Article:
Heavy rain increases California’s water storage



STORED FOR SPRING: Snowpacks on Mount Rose Highway in Nevada have multiple layers of snow tightly compacted on top of each other. As the snow melts in spring, the runoff creates a vital source of water for many.

During the first three months of 2023, California saw what was predicted to be a ‘dry winter’ turn into heavy rainfall, storms and flooding. As storms move around the state, 40 of the 58 counties in California have been put under Storm State of Emergency as of March 13.

Central California, Southern California coastlines and the Sierra Nevada regions’ average precipitation levels are 200% higher, according to usatoday.com. Much of the heavy rainfall can be attributed to the atmospheric rivers that have gone over California regions multiple times since the end of 2022.

Atmospheric rivers are long, concentrated regions of moist air in the atmosphere that move from the tropics, such as Hawaii, to California. They create heavy rainfall and snow, especially over mountainous regions, according to National Oceanic and Atmospheric Administration research.

This heavy rainfall has put many areas in Southern California under flood watch. Due to the warmer temperatures of the rain, much of the snowfall is also melting, adding to the increased risks of flooding. However, many hope that a spike in rainfall will decrease the drought situation in California.

“When the rain hits the ground, it goes into a storm drain and unless it’s caught, it just goes back into the ocean,” said Jennifer Boyd, AP Environmental Science and Honors Environmental Field Studies teacher. “The water has to be cleaned since our ground is very dirty, which takes a lot of energy.”

While much of the rainwater that hits the ground is not usable, California’s reservoirs, which are areas such as lakes that store water behind a dam, are another way of storing drinkable water. They were quickly depleting due to the drought, but the amount of rainwater in the past few weeks has allowed for a significant increase in water levels.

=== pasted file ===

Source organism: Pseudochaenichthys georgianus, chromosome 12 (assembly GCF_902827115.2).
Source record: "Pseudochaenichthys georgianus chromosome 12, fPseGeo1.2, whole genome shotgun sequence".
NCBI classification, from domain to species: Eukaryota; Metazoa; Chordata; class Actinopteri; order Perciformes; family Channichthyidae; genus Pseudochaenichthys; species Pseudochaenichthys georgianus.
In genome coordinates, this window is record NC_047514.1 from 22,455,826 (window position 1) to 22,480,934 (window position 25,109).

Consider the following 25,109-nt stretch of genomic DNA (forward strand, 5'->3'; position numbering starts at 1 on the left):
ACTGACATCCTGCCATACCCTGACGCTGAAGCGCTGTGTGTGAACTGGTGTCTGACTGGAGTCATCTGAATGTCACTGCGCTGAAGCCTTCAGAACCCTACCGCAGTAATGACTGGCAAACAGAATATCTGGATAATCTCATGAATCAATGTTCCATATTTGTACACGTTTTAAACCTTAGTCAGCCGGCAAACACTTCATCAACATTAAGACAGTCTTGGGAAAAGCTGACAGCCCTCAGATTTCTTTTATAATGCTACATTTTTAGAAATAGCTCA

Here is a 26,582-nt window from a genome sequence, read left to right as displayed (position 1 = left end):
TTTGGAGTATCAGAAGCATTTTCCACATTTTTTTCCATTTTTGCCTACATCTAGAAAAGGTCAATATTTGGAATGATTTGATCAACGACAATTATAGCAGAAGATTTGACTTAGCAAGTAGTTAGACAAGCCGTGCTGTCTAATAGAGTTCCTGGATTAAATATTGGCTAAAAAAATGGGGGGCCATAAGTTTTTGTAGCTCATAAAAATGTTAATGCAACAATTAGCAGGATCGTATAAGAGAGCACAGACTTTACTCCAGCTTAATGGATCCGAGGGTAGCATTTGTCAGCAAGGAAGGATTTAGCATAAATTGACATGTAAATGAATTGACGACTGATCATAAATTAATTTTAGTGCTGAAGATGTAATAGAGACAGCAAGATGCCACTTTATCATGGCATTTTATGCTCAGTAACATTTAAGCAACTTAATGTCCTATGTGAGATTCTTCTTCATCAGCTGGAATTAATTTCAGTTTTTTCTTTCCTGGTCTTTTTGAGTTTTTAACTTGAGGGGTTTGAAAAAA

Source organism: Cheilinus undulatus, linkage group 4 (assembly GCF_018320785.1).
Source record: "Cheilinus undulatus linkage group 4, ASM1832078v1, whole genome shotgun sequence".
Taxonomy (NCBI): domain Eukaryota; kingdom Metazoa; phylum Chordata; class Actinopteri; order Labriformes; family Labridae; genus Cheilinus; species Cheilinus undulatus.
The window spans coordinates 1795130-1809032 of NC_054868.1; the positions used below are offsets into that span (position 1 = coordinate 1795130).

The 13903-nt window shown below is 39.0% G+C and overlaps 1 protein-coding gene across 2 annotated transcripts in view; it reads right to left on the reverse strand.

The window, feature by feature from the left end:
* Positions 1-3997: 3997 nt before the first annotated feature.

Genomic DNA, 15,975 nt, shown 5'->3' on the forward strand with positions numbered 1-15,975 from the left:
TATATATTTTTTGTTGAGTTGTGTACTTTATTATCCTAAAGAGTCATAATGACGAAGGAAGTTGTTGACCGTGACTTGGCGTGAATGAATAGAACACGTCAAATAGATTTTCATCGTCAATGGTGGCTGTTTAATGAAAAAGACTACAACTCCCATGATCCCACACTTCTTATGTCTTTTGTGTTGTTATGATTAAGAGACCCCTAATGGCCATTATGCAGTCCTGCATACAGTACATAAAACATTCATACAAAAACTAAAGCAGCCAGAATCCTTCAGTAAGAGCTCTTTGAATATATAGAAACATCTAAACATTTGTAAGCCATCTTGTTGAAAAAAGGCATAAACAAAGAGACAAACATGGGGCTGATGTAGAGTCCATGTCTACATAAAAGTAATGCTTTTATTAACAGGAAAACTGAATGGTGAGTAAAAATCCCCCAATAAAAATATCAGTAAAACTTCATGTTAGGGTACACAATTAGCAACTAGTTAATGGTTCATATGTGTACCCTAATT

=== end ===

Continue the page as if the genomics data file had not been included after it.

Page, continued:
“We are taking steps to maximize groundwater recharge in a way that the state of California has never really done before,” said Erik Ekdahl, deputy director of the State Water Board’s water rights division, according to latimes.com.

However, what contributes more to water supply than rain is snow. The more snow that is stored in snow packs, or multiple layers of snow that do not melt due to below–freezing temperatures, increases the ability to refill the water system.

“Having a lot of snow is amazing, and we want as much snowpack as possible,” said Boyd. “What’s more important than the rain is how much snow we’re getting because it’s where a lot of our water comes from.”

Due to the storms, the Sierra Nevada mountains snowpack has reached record levels that can be repurposed once the snow melts for agriculture, hydropower and drinking water. Millions of people in the western North America rely on its contribution to the water cycle as rain storage is a much less reliable source of water.

“It’s important that we don’t waste any water and capture as much as we can when it does rain because rain isn’t very dependable,” said Boyd. “With climate change, we need to be ready for more drought since we don’t know when the next big rains will happen again.”